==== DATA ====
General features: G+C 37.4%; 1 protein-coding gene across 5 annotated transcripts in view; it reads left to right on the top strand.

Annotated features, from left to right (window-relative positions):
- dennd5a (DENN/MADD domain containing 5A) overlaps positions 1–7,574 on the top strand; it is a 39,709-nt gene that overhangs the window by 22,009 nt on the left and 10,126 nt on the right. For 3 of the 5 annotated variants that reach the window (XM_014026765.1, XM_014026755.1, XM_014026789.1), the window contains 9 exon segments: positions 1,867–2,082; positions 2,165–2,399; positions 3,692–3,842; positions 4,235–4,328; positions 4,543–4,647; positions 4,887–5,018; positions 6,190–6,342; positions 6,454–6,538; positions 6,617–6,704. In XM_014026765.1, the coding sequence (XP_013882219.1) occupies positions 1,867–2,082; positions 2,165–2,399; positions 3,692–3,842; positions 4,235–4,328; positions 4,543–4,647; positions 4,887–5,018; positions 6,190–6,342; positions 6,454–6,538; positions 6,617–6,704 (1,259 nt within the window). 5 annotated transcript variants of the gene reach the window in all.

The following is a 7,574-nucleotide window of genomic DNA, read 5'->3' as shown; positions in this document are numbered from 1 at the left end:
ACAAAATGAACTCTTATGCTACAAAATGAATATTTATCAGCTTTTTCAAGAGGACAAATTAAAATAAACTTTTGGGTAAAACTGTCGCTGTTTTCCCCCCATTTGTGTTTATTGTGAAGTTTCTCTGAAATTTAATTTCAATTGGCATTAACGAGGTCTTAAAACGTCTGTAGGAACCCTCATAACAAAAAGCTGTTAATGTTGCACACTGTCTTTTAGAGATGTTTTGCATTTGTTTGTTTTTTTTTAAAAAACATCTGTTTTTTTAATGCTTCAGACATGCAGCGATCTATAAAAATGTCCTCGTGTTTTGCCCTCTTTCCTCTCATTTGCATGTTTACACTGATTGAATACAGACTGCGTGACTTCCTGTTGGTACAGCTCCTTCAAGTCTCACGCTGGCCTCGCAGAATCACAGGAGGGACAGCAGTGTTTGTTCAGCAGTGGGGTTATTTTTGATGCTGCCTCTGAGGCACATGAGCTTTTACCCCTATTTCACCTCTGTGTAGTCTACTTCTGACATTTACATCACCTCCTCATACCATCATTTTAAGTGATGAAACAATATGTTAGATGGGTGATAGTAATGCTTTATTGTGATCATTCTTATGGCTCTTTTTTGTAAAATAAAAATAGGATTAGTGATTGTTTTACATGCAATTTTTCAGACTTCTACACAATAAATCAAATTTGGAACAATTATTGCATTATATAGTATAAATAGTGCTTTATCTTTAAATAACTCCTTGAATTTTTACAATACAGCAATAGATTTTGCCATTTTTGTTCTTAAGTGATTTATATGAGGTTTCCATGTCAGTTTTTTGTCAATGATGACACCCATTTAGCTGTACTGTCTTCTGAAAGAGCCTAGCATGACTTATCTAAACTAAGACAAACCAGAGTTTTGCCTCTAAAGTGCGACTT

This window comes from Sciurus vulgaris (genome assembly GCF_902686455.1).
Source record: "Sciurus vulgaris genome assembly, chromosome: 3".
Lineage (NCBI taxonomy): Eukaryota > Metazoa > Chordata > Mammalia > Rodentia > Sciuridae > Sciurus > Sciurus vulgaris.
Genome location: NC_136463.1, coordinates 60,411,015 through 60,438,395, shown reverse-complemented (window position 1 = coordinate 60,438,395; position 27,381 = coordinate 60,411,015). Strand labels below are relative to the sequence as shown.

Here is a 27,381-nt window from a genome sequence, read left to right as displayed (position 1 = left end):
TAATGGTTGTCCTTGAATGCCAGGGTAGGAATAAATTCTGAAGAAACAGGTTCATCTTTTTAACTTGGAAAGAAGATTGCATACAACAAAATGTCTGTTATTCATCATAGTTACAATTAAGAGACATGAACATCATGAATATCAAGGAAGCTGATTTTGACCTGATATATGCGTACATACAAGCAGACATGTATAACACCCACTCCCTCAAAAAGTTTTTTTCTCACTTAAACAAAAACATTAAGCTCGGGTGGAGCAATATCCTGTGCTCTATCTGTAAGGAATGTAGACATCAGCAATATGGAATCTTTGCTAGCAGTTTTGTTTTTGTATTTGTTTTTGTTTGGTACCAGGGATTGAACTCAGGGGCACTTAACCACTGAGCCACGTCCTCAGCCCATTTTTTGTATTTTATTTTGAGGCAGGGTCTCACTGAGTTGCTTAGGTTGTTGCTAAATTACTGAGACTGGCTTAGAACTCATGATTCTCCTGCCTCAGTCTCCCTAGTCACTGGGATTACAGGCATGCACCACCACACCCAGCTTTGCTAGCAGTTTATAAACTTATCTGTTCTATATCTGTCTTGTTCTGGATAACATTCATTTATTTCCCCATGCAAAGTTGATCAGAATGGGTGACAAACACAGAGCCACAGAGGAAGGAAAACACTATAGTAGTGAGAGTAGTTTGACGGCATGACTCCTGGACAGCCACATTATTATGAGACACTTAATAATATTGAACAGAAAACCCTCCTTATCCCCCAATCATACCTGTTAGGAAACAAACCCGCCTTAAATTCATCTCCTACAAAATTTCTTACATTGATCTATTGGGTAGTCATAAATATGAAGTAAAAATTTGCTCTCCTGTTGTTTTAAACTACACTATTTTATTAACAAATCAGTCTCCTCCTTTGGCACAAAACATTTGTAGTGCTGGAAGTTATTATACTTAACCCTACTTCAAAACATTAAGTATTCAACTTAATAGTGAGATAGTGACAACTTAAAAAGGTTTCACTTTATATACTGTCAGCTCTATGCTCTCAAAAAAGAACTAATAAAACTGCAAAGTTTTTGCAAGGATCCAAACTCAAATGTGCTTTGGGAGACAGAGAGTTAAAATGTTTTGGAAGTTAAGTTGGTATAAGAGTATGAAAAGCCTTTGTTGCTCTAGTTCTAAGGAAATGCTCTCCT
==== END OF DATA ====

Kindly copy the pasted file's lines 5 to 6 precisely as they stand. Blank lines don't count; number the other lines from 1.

ACAAAATGAACTCTTATGCTACAAAATGAATATTTATCAGCTTTTTCAAGAGGACAAATTAAAATAAACTTTTGGGTAAAACTGTCGCTGTTTTCCCCCCATTTGTGTTTATTGTGAAGTTTCTCTGAAATTTAATTTCAATTGGCATTAACGAGGTCTTAAAACGTCTGTAGGAACCCTCATAACAAAAAGCTGTTAATGTTGCACACTGTCTTTTAGAGATGTTTTGCATTTGTTTGTTTTTTTTTAAAAAACATCTGTTTTTTTAATGCTTCAGACATGCAGCGATCTATAAAAATGTCCTCGTGTTTTGCCCTCTTTCCTCTCATTTGCATGTTTACACTGATTGAATACAGACTGCGTGACTTCCTGTTGGTACAGCTCCTTCAAGTCTCACGCTGGCCTCGCAGAATCACAGGAGGGACAGCAGTGTTTGTTCAGCAGTGGGGTTATTTTTGATGCTGCCTCTGAGGCACATGAGCTTTTACCCCTATTTCACCTCTGTGTAGTCTACTTCTGACATTTACATCACCTCCTCATACCATCATTTTAAGTGATGAAACAATATGTTAGATGGGTGATAGTAATGCTTTATTGTGATCATTCTTATGGCTCTTTTTTGTAAAATAAAAATAGGATTAGTGATTGTTTTACATGCAATTTTTCAGACTTCTACACAATAAATCAAATTTGGAACAATTATTGCATTATATAGTATAAATAGTGCTTTATCTTTAAATAACTCCTTGAATTTTTACAATACAGCAATAGATTTTGCCATTTTTGTTCTTAAGTGATTTATATGAGGTTTCCATGTCAGTTTTTTGTCAATGATGACACCCATTTAGCTGTACTGTCTTCTGAAAGAGCCTAGCATGACTTATCTAAACTAAGACAAACCAGAGTTTTGCCTCTAAAGTGCGACTT

This window comes from Sciurus vulgaris (genome assembly GCF_902686455.1).